Happiness is Beginning To Rise On The Streets Into Paradise Skies

Democracy is a funny creature, I am learning.

For one thing, it requires that people want it badly enough to stand up and insist on being granted a say in how things are done. This takes effort, and a lot of it, and most folks lose their taste for civic engagement once they’ve had to fight for their rights for a while.

For another thing, Democracy requires that people believe they have a right to it. As soon as they believe that they are only given as much democratic power as (appointed or elected) officials grant them, then they effectively abrogate their democratic rights to someone else. That might make things work smoother in the short term, but it has a way of inviting the kinds of casual abuses of democracy, or any system that purports to be democratic, whether it is in fact a democracy or not.

I’m not the kind of guy who likes to write screeds and speeches about how the world should work. I’m a fiction writer, which is a slightly different creature. Fiction writers, amongst other things, write scenarios that suggest how things might or might not work. Sometimes they present nightmarish worst case scenarios to explain how things can or perhaps already have gone horribly awry.

The reason I am writing this is to illustrate that, sometimes, even well-meaning people bungle when it comes to accepting and exercising their democratic rights. I won’t make any accusations or include names or dates or anything that can be tied back to people, real or imagined. I just want to give a for instance.

When a group of people get together and agree that events need to take place to ensure that a process of governance is running smoothly and healthily, the one thing you don’t want is someone from that group losing faith in the process shortly after the fact and starting to disseminate messages that the process isn’t working properly, simply because that person has become confused about something complex, and hasn’t taken an adequate amount of time to consult with people who might be able to answer their concerns.

Communication is also a funny thing. Much like democracy, it only works well when all parties are trying to work together to resolve a conflict or agree upon a matter of importance to all parties. Once people feel like they are the only one who knows what’s really going on, they have a tendency (like me in this post, really) to transform themselves into a distress beacon, which can signal disaster even when there is none.

The funny thing about communication is, when you start giving off signals of distress, it isn’t long before everyone starts treating you like you are in trouble, and anything you may have been trying to do before the signals went out tends to get get ignored. You effectively quarantine yourself. Desperation is the world’s worst cologne.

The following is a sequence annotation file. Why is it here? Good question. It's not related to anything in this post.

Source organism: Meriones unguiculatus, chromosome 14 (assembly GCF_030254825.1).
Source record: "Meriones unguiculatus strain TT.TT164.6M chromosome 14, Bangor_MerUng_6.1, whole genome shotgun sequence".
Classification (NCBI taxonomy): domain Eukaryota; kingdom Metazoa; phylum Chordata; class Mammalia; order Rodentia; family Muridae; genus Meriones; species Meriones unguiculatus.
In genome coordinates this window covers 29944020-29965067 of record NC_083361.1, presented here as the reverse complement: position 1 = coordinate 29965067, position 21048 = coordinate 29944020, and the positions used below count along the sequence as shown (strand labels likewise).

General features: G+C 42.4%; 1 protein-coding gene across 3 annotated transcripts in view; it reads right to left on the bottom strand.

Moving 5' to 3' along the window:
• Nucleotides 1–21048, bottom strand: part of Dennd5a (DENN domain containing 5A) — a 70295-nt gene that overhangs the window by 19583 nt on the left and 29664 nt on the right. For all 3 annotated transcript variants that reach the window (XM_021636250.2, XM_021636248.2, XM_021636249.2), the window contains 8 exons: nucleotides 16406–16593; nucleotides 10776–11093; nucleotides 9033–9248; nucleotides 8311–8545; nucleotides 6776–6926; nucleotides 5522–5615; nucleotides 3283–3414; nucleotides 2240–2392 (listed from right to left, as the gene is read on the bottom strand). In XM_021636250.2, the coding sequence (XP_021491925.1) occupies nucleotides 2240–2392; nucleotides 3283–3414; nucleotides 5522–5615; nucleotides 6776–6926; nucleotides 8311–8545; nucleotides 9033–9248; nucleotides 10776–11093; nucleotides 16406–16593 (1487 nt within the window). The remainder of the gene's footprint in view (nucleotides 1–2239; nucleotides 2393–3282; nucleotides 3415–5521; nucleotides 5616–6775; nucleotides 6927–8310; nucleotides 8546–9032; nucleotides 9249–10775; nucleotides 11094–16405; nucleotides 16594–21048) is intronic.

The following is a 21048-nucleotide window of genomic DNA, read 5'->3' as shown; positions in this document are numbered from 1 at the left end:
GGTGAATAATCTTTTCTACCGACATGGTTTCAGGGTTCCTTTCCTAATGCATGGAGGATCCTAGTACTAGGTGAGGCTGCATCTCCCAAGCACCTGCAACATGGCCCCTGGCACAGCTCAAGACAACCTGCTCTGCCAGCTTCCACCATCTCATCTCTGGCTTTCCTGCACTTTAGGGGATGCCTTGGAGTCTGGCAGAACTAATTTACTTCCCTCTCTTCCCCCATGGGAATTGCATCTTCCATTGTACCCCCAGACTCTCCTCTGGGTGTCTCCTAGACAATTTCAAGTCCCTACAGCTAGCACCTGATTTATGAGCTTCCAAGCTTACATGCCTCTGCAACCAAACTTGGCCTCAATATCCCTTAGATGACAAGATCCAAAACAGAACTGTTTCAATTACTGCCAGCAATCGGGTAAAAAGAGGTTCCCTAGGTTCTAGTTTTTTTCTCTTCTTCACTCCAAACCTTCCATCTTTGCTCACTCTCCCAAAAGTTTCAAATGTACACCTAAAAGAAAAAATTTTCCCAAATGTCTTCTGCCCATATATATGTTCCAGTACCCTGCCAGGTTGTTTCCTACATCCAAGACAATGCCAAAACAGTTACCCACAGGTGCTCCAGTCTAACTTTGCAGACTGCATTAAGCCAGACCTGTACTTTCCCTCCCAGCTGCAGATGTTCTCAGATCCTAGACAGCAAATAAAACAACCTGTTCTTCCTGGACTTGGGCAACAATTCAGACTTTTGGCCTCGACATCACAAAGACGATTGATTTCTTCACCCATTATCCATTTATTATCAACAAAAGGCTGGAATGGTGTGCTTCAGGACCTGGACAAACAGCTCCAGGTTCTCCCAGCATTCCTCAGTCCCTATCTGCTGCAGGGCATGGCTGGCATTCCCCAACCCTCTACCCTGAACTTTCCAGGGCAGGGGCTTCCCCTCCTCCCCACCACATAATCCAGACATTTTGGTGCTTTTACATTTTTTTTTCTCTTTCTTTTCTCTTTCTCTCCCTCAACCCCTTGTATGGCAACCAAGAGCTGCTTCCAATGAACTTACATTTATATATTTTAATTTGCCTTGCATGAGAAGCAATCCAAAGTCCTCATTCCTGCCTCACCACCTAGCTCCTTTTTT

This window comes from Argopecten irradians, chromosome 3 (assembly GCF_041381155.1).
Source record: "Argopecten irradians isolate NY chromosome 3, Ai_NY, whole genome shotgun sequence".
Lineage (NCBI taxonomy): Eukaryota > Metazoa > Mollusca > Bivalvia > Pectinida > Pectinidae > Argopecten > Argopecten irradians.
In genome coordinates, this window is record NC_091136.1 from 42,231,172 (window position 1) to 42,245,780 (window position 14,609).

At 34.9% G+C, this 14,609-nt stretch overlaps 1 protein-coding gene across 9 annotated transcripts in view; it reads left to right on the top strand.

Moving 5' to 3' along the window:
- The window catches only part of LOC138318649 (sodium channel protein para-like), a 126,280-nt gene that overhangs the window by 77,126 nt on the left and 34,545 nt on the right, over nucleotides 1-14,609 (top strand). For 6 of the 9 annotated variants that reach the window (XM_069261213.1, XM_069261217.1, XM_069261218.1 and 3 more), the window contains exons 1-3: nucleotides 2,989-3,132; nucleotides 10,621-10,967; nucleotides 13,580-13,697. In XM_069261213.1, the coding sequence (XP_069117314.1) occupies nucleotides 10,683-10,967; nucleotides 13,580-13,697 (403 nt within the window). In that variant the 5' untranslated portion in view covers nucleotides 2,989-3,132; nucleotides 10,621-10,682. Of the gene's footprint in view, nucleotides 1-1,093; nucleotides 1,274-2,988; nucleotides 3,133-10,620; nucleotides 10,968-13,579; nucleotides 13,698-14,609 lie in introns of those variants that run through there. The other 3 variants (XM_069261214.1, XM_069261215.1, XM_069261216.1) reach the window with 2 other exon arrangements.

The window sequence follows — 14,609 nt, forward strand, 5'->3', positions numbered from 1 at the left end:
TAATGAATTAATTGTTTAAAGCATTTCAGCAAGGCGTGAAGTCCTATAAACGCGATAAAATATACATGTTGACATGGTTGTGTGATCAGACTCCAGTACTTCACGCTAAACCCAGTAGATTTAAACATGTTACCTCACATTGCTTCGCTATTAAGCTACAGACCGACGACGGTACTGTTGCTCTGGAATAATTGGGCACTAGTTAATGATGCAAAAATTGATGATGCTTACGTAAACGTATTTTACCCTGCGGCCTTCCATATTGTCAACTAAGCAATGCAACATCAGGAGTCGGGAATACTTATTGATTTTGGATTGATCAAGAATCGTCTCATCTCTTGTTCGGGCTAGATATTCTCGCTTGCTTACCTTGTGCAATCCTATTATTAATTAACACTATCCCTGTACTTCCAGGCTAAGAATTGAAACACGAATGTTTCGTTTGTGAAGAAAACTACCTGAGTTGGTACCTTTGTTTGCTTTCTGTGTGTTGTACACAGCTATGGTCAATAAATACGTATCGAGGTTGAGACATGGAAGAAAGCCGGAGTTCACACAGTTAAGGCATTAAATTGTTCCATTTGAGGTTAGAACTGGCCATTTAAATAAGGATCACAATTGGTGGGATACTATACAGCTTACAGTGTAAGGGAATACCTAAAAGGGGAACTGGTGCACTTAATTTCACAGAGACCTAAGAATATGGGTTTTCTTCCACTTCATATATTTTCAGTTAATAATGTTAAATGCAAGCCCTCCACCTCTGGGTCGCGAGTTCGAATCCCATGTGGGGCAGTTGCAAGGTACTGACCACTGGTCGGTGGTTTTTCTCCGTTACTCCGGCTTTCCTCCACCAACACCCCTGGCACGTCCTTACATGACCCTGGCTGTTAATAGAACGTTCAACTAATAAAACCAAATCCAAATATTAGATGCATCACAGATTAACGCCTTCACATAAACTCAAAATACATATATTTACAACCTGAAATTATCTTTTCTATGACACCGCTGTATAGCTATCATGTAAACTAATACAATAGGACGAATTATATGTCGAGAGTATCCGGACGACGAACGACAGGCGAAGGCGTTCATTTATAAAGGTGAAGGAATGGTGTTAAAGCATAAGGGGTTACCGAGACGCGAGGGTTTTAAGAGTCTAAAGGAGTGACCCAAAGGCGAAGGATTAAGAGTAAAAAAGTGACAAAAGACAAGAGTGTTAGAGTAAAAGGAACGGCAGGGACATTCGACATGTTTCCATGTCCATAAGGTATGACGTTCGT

It’s like the worker bee that starts signalling that a stranger is in the hive, and sets everyone on high alert, getting all outsiders ejected violently, instead of going about their business and getting important stuff done. Now, in the bee world, it’s pretty unusual for strangers to be wandering about a hive, as there are bees whose whole job is to detect and remove strangers. But in the human sphere, we each deal with strangers almost every day. People we barely know, or only think we know, can suddenly turn around and do the strangest, and sometimes most distressful things, even without meaning to. Our immediate response is to send out an alarm and try to mitigate the damage as best as possible. It’s a perfectly natural situation.

The problem with it is, when we panic in the midst of a situation where not all is apparent, and all we can see is the surface impression of a bad situation arising, we sometimes invite bad things to happen simply because we’re panicking.

It’s like seeing the shadow of a wolf or bear on the wall of a cave and thinking you are in danger, and going for your rifle to deal with it, only to learn that in fact it was only leaves rustling in the moonlight. If you actually fire off a shot or two, you might actually attract something bigger and scarier (if they aren’t scared off by your gunfire, at any rate), and then you’ve really got a problem that you aren’t equipped to deal with.

These are pretty convoluted analogies, I know, but I really am struggling to understand something, and to explain it to myself (and to you) as I pick over it.

The problem with any system of governance is, if it’s old, it’s probably damaged in some fundamental way that can’t be readily seen from outside, and if it’s new, it probably looks broken because it doesn’t run as smoothly as the old system seemed to. The Russian government discovered this when they converted to democracy, and look where they are today: behaving like fascist dictators again.

This rumination has absolutely no bearing on anything I personally might be experiencing at this time.

Honest.

In other news, no fiction writing (except possibly for this post) is getting written at present. I am officially too busy to write fiction at present, and I’m tired and uncomfortable, due to some lingering illness that has chosen now to make my life complete.

I still intend to get back to work on Sterling’s and Richard’s stories, and to perhaps get at least one more book done this year, depending on how soon I can get this Participatory Budgeting stuff taken care of.

Thank you for reading, and keep it under your hat. Or better yet, keep it under mine. 😉

Lee.

Don't be shy. Tell me what you really think, now.

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